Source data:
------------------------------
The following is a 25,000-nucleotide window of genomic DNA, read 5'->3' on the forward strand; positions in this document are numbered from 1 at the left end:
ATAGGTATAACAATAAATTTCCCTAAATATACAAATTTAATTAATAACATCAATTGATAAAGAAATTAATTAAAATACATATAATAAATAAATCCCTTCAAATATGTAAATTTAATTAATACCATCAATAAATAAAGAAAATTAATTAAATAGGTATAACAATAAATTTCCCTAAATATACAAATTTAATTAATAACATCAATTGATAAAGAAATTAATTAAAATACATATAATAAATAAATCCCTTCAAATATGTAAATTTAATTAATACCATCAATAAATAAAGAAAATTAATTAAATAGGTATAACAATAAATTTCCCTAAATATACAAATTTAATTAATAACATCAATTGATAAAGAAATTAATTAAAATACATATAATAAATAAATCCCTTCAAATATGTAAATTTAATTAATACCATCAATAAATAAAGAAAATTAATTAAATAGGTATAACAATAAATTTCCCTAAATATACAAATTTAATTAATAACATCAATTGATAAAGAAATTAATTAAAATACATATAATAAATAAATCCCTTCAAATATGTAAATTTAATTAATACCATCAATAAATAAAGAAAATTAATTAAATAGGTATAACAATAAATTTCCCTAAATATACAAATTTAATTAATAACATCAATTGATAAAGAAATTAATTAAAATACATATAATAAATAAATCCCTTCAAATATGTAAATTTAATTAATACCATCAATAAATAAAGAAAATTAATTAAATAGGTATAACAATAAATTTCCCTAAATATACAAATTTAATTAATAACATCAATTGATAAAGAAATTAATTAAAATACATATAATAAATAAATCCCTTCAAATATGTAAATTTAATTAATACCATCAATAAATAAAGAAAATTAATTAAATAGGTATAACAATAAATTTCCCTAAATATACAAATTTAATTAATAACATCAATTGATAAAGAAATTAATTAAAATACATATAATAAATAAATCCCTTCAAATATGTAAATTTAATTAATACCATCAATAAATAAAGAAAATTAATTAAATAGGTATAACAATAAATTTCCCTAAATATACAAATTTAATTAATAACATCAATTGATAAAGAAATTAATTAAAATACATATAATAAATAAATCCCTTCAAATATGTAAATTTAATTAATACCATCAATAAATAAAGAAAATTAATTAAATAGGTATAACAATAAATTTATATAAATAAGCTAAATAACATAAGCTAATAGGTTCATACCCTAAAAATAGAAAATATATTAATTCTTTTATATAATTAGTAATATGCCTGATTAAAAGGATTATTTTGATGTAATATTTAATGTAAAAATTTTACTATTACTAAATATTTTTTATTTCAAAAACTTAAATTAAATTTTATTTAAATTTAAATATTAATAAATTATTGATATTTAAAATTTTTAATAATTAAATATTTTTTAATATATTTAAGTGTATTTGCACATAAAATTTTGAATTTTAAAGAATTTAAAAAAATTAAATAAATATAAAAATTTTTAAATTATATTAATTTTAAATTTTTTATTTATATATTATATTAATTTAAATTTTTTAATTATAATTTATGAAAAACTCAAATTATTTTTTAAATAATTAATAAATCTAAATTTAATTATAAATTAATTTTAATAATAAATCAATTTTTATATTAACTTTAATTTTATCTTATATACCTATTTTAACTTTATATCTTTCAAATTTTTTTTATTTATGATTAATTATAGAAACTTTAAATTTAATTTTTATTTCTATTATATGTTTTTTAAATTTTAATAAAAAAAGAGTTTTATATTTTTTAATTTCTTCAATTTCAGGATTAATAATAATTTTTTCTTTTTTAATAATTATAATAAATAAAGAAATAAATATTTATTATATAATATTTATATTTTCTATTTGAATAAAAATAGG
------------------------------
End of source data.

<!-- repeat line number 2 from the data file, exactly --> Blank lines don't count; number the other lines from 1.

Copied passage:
ATAGGTATAACAATAAATTTCCCTAAATATACAAATTTAATTAATAACATCAATTGATAAAGAAATTAATTAAAATACATATAATAAATAAATCCCTTCAAATATGTAAATTTAATTAATACCATCAATAAATAAAGAAAATTAATTAAATAGGTATAACAATAAATTTCCCTAAATATACAAATTTAATTAATAACATCAATTGATAAAGAAATTAATTAAAATACATATAATAAATAAATCCCTTCAAATATGTAAATTTAATTAATACCATCAATAAATAAAGAAAATTAATTAAATAGGTATAACAATAAATTTCCCTAAATATACAAATTTAATTAATAACATCAATTGATAAAGAAATTAATTAAAATACATATAATAAATAAATCCCTTCAAATATGTAAATTTAATTAATACCATCAATAAATAAAGAAAATTAATTAAATAGGTATAACAATAAATTTCCCTAAATATACAAATTTAATTAATAACATCAATTGATAAAGAAATTAATTAAAATACATATAATAAATAAATCCCTTCAAATATGTAAATTTAATTAATACCATCAATAAATAAAGAAAATTAATTAAATAGGTATAACAATAAATTTCCCTAAATATACAAATTTAATTAATAACATCAATTGATAAAGAAATTAATTAAAATACATATAATAAATAAATCCCTTCAAATATGTAAATTTAATTAATACCATCAATAAATAAAGAAAATTAATTAAATAGGTATAACAATAAATTTCCCTAAATATACAAATTTAATTAATAACATCAATTGATAAAGAAATTAATTAAAATACATATAATAAATAAATCCCTTCAAATATGTAAATTTAATTAATACCATCAATAAATAAAGAAAATTAATTAAATAGGTATAACAATAAATTTCCCTAAATATACAAATTTAATTAATAACATCAATTGATAAAGAAATTAATTAAAATACATATAATAAATAAATCCCTTCAAATATGTAAATTTAATTAATACCATCAATAAATAAAGAAAATTAATTAAATAGGTATAACAATAAATTTCCCTAAATATACAAATTTAATTAATAACATCAATTGATAAAGAAATTAATTAAAATACATATAATAAATAAATCCCTTCAAATATGTAAATTTAATTAATACCATCAATAAATAAAGAAAATTAATTAAATAGGTATAACAATAAATTTATATAAATAAGCTAAATAACATAAGCTAATAGGTTCATACCCTAAAAATAGAAAATATATTAATTCTTTTATATAATTAGTAATATGCCTGATTAAAAGGATTATTTTGATGTAATATTTAATGTAAAAATTTTACTATTACTAAATATTTTTTATTTCAAAAACTTAAATTAAATTTTATTTAAATTTAAATATTAATAAATTATTGATATTTAAAATTTTTAATAATTAAATATTTTTTAATATATTTAAGTGTATTTGCACATAAAATTTTGAATTTTAAAGAATTTAAAAAAATTAAATAAATATAAAAATTTTTAAATTATATTAATTTTAAATTTTTTATTTATATATTATATTAATTTAAATTTTTTAATTATAATTTATGAAAAACTCAAATTATTTTTTAAATAATTAATAAATCTAAATTTAATTATAAATTAATTTTAATAATAAATCAATTTTTATATTAACTTTAATTTTATCTTATATACCTATTTTAACTTTATATCTTTCAAATTTTTTTTATTTATGATTAATTATAGAAACTTTAAATTTAATTTTTATTTCTATTATATGTTTTTTAAATTTTAATAAAAAAAGAGTTTTATATTTTTTAATTTCTTCAATTTCAGGATTAATAATAATTTTTTCTTTTTTAATAATTATAATAAATAAAGAAATAAATATTTATTATATAATATTTATATTTTCTATTTGAATAAAAATAGG